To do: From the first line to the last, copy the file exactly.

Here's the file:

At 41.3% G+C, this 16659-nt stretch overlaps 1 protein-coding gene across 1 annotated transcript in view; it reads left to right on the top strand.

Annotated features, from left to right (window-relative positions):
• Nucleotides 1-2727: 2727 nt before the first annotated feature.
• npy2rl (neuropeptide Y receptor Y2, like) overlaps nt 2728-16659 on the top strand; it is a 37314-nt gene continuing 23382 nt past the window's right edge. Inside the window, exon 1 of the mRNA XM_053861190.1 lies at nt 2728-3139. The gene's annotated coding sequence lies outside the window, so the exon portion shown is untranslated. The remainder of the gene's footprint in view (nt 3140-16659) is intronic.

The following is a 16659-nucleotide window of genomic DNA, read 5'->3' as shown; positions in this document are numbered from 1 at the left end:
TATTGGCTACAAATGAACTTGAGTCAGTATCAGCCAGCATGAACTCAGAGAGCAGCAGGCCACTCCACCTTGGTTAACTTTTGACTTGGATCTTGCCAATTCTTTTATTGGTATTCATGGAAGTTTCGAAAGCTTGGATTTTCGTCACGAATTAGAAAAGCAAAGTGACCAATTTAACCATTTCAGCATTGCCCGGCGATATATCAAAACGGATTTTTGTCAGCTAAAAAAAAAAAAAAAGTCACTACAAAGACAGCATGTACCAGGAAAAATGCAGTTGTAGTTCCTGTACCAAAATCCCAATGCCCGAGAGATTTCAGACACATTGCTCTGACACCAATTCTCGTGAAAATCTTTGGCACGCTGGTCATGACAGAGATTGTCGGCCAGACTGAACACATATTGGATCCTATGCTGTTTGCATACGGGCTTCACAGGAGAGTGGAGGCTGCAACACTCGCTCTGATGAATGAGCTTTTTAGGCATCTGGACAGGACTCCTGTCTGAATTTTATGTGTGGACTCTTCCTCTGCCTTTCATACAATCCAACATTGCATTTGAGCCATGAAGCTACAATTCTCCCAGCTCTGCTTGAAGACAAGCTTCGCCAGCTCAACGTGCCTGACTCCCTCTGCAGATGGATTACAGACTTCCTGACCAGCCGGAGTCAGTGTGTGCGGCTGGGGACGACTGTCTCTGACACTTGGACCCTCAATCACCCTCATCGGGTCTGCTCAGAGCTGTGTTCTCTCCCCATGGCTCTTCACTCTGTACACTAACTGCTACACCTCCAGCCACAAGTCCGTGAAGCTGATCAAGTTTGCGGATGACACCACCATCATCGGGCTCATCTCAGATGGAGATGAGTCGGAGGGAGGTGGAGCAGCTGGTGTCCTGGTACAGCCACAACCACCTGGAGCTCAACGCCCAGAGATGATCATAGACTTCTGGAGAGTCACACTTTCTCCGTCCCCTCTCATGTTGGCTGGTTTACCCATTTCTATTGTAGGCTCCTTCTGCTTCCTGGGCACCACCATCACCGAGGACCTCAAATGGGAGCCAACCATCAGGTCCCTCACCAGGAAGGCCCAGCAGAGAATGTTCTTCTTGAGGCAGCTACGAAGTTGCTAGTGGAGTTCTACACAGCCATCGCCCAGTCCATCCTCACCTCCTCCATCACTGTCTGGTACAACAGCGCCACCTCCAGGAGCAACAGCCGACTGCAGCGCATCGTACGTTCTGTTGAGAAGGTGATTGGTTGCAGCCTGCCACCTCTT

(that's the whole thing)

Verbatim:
At 41.3% G+C, this 16659-nt stretch overlaps 1 protein-coding gene across 1 annotated transcript in view; it reads left to right on the top strand.

Annotated features, from left to right (window-relative positions):
• Nucleotides 1-2727: 2727 nt before the first annotated feature.
• npy2rl (neuropeptide Y receptor Y2, like) overlaps nt 2728-16659 on the top strand; it is a 37314-nt gene continuing 23382 nt past the window's right edge. Inside the window, exon 1 of the mRNA XM_053861190.1 lies at nt 2728-3139. The gene's annotated coding sequence lies outside the window, so the exon portion shown is untranslated. The remainder of the gene's footprint in view (nt 3140-16659) is intronic.

The following is a 16659-nucleotide window of genomic DNA, read 5'->3' as shown; positions in this document are numbered from 1 at the left end:
TATTGGCTACAAATGAACTTGAGTCAGTATCAGCCAGCATGAACTCAGAGAGCAGCAGGCCACTCCACCTTGGTTAACTTTTGACTTGGATCTTGCCAATTCTTTTATTGGTATTCATGGAAGTTTCGAAAGCTTGGATTTTCGTCACGAATTAGAAAAGCAAAGTGACCAATTTAACCATTTCAGCATTGCCCGGCGATATATCAAAACGGATTTTTGTCAGCTAAAAAAAAAAAAAAAGTCACTACAAAGACAGCATGTACCAGGAAAAATGCAGTTGTAGTTCCTGTACCAAAATCCCAATGCCCGAGAGATTTCAGACACATTGCTCTGACACCAATTCTCGTGAAAATCTTTGGCACGCTGGTCATGACAGAGATTGTCGGCCAGACTGAACACATATTGGATCCTATGCTGTTTGCATACGGGCTTCACAGGAGAGTGGAGGCTGCAACACTCGCTCTGATGAATGAGCTTTTTAGGCATCTGGACAGGACTCCTGTCTGAATTTTATGTGTGGACTCTTCCTCTGCCTTTCATACAATCCAACATTGCATTTGAGCCATGAAGCTACAATTCTCCCAGCTCTGCTTGAAGACAAGCTTCGCCAGCTCAACGTGCCTGACTCCCTCTGCAGATGGATTACAGACTTCCTGACCAGCCGGAGTCAGTGTGTGCGGCTGGGGACGACTGTCTCTGACACTTGGACCCTCAATCACCCTCATCGGGTCTGCTCAGAGCTGTGTTCTCTCCCCATGGCTCTTCACTCTGTACACTAACTGCTACACCTCCAGCCACAAGTCCGTGAAGCTGATCAAGTTTGCGGATGACACCACCATCATCGGGCTCATCTCAGATGGAGATGAGTCGGAGGGAGGTGGAGCAGCTGGTGTCCTGGTACAGCCACAACCACCTGGAGCTCAACGCCCAGAGATGATCATAGACTTCTGGAGAGTCACACTTTCTCCGTCCCCTCTCATGTTGGCTGGTTTACCCATTTCTATTGTAGGCTCCTTCTGCTTCCTGGGCACCACCATCACCGAGGACCTCAAATGGGAGCCAACCATCAGGTCCCTCACCAGGAAGGCCCAGCAGAGAATGTTCTTCTTGAGGCAGCTACGAAGTTGCTAGTGGAGTTCTACACAGCCATCGCCCAGTCCATCCTCACCTCCTCCATCACTGTCTGGTACAACAGCGCCACCTCCAGGAGCAACAGCCGACTGCAGCGCATCGTACGTTCTGTTGAGAAGGTGATTGGTTGCAGCCTGCCACCTCTT